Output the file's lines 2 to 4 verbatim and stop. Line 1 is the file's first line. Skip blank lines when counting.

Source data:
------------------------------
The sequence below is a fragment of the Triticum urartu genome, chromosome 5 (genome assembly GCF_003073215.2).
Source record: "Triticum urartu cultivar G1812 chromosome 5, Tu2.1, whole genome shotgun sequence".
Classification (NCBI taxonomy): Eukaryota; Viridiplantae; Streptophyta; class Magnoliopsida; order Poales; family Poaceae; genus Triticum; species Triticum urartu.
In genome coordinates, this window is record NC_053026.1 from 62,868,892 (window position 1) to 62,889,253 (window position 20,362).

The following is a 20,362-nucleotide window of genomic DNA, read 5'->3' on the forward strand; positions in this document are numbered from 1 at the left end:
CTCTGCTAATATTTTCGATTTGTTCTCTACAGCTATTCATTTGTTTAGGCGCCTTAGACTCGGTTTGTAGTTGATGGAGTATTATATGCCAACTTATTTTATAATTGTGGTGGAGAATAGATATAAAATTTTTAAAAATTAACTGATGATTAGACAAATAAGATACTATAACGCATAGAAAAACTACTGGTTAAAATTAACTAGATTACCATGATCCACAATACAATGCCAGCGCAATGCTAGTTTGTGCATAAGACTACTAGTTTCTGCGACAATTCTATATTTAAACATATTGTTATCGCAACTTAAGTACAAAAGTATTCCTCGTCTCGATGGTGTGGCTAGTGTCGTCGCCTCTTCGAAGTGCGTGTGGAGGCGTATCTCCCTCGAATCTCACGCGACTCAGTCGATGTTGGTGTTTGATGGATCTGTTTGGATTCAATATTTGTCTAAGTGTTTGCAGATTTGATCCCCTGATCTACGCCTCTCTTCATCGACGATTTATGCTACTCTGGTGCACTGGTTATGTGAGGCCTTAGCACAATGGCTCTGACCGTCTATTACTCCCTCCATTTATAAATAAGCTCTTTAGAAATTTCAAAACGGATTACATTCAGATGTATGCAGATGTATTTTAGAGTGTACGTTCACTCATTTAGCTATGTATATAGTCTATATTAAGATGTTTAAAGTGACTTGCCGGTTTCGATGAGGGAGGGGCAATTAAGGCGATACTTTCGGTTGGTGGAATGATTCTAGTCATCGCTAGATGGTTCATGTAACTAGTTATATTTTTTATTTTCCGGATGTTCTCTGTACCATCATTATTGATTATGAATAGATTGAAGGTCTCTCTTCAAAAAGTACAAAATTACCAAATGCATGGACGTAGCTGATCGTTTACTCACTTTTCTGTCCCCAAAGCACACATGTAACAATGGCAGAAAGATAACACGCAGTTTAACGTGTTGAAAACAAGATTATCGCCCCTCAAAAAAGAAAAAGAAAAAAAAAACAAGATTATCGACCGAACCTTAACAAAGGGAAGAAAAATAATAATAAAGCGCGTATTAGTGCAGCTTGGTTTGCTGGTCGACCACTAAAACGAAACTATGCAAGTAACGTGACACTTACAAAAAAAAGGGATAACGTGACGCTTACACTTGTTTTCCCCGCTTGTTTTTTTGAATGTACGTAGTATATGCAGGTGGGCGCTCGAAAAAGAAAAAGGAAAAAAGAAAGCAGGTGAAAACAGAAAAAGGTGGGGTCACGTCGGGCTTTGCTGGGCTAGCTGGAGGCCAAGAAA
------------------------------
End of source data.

Source record: "Triticum urartu cultivar G1812 chromosome 5, Tu2.1, whole genome shotgun sequence".
Classification (NCBI taxonomy): Eukaryota; Viridiplantae; Streptophyta; class Magnoliopsida; order Poales; family Poaceae; genus Triticum; species Triticum urartu.
In genome coordinates, this window is record NC_053026.1 from 62,868,892 (window position 1) to 62,889,253 (window position 20,362).